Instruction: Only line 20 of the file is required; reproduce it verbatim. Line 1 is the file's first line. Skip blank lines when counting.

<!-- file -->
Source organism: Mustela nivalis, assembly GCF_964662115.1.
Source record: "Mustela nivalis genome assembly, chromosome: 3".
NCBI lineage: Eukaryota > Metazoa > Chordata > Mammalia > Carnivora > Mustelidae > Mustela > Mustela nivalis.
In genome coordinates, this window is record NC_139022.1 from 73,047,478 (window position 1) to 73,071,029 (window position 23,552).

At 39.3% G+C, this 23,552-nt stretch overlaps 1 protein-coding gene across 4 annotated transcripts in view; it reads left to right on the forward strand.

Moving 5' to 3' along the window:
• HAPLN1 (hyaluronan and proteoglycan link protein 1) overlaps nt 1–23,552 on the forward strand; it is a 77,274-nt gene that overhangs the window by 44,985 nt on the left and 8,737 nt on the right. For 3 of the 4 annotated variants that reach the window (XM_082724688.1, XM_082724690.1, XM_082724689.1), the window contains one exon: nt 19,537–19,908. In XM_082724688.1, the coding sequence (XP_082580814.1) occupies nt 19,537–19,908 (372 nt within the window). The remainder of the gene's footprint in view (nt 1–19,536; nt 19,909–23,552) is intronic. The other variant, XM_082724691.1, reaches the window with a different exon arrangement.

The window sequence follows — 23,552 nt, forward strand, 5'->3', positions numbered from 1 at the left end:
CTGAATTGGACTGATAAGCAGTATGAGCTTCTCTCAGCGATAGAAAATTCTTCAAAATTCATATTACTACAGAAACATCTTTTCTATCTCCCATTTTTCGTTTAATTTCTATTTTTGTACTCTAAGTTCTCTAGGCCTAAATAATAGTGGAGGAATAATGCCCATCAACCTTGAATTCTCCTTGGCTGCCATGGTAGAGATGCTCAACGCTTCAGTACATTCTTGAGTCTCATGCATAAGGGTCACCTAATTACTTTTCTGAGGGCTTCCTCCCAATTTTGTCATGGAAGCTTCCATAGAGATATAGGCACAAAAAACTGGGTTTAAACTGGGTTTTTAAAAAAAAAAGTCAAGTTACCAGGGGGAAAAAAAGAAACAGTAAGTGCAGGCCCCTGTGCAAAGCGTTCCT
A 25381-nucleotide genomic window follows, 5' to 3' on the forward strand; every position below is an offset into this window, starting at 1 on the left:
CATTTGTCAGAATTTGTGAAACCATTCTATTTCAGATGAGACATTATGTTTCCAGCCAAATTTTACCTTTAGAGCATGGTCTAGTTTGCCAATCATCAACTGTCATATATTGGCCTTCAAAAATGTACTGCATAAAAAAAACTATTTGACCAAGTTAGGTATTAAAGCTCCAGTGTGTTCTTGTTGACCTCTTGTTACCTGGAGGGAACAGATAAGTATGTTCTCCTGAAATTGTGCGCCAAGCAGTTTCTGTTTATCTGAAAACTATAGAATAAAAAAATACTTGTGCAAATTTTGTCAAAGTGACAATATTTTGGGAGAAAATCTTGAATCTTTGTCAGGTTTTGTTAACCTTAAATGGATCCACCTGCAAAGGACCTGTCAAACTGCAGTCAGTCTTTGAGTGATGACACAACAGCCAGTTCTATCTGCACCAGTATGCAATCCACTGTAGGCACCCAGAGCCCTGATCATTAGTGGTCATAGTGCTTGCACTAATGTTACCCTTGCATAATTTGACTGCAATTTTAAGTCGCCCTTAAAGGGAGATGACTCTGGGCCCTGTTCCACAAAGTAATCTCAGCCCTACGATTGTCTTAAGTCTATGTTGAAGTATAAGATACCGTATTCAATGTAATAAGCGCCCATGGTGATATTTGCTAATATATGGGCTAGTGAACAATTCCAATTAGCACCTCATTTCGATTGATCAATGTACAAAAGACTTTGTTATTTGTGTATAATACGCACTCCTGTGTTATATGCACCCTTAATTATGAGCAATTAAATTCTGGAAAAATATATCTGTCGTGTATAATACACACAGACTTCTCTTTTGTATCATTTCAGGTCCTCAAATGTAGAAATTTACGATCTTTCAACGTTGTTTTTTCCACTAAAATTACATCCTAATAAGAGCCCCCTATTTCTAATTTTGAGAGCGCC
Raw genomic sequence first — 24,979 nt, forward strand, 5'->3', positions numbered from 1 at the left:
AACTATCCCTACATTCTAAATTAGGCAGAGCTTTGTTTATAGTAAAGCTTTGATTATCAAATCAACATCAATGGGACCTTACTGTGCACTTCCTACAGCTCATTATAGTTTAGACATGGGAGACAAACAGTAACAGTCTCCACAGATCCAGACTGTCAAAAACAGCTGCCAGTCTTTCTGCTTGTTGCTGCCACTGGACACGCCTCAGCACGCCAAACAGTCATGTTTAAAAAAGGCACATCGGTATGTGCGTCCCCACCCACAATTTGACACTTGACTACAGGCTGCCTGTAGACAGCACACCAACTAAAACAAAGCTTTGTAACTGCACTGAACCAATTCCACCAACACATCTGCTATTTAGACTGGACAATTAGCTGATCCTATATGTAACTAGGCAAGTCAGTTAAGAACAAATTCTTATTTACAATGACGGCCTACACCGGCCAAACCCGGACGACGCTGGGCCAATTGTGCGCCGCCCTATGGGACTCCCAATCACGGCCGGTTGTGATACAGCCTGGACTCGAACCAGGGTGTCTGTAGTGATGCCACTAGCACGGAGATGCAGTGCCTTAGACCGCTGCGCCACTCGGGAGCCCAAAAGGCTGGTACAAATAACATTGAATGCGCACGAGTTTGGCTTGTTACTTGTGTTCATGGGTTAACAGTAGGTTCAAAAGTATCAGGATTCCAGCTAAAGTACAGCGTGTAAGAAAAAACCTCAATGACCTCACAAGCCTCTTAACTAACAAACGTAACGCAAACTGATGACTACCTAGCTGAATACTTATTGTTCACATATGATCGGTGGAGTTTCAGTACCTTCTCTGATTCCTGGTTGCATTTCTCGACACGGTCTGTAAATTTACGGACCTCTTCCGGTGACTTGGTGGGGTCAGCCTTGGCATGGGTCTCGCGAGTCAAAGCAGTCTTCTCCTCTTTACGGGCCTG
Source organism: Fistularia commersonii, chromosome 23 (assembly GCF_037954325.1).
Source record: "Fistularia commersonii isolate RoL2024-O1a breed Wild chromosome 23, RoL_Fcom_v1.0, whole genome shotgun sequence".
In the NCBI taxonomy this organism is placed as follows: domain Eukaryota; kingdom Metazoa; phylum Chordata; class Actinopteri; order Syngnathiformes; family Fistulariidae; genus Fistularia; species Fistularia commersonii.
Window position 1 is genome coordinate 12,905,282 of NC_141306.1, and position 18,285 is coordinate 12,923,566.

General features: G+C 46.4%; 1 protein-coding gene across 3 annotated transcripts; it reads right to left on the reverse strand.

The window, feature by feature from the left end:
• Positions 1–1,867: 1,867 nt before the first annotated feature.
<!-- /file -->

• Positions 1–1,867: 1,867 nt before the first annotated feature.